Dana Milbank writes in The Washington Post about the question on every political junkie's mind: do today's off-year elections constitute a referendum on the first year of Barack Obama's presidency?
Milbank, with a tongue-in-cheek tone, describes how pundits on both sides are giving the question a spin that is intended to benefit their side.
But he avoids the obvious question: what was each side saying eight years ago, when the shoe was on the other foot? In 2001, there was a new Republican president, and Republicans had won the 1997 gubernatorial elections in Virginia and New Jersey (although New Jersey had a Democratic acting governor during the runup to the 2001 election, because Christie Whitman had resigned to join the Bush Administration).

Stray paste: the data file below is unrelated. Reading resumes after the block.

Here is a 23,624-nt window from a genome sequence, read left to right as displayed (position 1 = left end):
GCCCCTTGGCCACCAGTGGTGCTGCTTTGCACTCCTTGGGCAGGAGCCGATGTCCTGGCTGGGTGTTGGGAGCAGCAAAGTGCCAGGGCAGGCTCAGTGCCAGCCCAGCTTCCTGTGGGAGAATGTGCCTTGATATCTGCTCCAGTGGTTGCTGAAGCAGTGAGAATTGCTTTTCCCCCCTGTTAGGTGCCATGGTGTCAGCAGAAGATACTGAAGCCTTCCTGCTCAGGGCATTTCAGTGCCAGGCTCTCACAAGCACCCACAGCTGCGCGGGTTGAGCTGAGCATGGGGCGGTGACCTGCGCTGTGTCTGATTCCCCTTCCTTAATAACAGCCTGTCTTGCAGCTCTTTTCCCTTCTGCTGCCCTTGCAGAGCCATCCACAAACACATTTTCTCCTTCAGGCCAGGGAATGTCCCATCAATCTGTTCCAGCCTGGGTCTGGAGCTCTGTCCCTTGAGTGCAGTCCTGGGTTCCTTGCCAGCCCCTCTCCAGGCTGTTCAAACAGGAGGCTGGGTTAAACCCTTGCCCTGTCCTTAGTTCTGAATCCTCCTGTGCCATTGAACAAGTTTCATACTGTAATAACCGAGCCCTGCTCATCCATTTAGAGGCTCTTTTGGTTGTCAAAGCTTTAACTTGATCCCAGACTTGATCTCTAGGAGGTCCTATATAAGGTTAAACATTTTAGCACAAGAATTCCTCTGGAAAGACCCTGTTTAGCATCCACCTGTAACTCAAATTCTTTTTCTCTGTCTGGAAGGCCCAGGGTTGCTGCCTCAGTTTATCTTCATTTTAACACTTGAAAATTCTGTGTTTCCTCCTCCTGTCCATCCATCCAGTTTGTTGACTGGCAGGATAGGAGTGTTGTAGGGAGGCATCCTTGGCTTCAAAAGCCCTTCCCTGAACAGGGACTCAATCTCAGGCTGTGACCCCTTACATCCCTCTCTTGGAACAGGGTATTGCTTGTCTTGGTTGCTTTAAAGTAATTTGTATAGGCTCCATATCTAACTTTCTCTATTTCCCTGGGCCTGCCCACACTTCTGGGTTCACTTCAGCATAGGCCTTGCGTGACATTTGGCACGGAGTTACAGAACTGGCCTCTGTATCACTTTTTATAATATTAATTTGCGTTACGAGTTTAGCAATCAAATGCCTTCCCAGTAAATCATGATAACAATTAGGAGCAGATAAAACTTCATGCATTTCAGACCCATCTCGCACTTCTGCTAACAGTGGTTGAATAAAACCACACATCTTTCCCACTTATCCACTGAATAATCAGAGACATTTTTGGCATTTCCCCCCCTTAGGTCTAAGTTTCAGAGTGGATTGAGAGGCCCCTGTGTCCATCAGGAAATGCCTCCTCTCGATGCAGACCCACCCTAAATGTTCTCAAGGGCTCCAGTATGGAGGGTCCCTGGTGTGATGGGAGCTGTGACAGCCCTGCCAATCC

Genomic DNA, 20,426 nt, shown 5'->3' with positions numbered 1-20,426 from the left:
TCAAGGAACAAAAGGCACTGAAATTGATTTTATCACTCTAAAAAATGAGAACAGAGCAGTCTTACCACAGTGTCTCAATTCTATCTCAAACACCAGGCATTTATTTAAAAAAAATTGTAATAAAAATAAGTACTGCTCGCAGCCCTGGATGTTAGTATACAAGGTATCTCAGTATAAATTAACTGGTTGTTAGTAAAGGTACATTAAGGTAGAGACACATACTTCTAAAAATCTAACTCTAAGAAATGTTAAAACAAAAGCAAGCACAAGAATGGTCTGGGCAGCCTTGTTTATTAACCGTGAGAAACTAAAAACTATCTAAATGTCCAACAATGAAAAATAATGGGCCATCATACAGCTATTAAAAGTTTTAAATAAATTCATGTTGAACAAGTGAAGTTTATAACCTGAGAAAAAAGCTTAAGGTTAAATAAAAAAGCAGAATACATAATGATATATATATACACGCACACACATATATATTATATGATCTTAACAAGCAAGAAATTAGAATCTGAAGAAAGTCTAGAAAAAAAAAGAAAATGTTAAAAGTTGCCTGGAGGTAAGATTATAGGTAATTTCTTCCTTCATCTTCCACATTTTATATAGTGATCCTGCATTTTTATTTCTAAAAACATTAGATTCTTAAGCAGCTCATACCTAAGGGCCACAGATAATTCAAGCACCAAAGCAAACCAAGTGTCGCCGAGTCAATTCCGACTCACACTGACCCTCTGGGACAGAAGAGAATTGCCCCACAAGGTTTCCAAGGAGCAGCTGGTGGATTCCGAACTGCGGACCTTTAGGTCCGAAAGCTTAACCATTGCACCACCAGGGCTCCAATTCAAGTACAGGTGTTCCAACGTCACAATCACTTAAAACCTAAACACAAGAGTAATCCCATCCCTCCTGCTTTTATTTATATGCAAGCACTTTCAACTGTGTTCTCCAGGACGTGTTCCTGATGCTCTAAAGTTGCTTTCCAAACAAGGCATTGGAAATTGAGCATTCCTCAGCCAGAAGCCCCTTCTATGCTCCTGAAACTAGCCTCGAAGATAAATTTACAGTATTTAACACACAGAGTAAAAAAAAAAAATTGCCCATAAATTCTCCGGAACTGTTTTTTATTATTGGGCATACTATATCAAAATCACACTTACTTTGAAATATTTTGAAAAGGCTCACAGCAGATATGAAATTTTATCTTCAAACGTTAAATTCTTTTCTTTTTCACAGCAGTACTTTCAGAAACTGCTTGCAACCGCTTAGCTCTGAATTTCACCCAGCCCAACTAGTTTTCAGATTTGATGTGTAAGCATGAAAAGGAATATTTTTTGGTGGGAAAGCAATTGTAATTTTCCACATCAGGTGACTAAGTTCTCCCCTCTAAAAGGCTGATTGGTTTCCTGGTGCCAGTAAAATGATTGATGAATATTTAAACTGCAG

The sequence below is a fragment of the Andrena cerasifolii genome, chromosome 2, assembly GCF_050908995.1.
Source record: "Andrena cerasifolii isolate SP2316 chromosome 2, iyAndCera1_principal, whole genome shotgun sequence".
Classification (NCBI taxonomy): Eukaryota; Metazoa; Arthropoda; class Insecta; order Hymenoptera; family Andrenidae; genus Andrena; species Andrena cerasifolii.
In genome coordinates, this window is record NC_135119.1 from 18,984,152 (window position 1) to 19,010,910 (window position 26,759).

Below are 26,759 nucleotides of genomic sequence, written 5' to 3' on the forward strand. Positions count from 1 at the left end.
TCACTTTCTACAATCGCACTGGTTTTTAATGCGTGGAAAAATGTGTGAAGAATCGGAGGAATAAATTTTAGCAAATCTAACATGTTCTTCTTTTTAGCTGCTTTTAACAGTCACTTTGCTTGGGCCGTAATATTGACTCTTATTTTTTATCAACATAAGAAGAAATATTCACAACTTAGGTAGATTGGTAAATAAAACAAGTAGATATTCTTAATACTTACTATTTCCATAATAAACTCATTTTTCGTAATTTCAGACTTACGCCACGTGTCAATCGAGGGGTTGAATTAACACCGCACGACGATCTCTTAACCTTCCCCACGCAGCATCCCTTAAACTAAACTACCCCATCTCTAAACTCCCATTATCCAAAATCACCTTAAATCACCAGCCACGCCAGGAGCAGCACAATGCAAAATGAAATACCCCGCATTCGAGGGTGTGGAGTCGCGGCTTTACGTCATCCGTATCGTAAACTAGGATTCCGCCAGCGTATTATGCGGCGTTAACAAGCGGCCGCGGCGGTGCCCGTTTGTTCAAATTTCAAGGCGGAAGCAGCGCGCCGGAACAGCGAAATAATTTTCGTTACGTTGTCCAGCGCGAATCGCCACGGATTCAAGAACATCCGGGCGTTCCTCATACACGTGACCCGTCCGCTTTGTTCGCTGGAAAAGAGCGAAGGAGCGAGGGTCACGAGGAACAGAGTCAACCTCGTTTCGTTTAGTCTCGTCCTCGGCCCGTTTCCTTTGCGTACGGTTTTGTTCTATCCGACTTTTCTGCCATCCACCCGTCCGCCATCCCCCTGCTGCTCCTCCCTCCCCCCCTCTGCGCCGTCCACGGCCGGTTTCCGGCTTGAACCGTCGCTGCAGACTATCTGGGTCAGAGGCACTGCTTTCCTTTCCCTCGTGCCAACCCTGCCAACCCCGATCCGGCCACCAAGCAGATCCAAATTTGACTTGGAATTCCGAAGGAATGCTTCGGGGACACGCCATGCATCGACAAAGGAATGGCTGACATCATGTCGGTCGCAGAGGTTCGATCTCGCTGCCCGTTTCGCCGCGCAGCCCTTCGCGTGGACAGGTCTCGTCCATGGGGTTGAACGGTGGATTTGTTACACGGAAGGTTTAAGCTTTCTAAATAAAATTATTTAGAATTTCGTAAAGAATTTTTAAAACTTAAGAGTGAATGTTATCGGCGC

I googled "2001 mark warner governor referendum on bush", and, lo and behold, I found this New York Times article, in which Terry McAuliffe, then the Democratic national chairman, said of that election cycle: "''I view it as a referendum on the Republican Party and their stale ideas.''
McAuliffe, who would be the one trying to uphold Obama's honor in Virginia this year, if he hadn't lost his party's gubernatorial primary, predicted in 2001 that the victories of Mark Warner and Jim McGreevey would give the Democrats enough momentum to retake control of Congress in 2002.
As it turned out, Republicans made small gains in the 2002 congressional elections, enough to give them a narrow majority in the Senate. However, Democrats did, of course, win majorities in both houses four years later.
That 2001 Times report also describes the situation in 1993, which was the same as this year's scenario. The more things change ....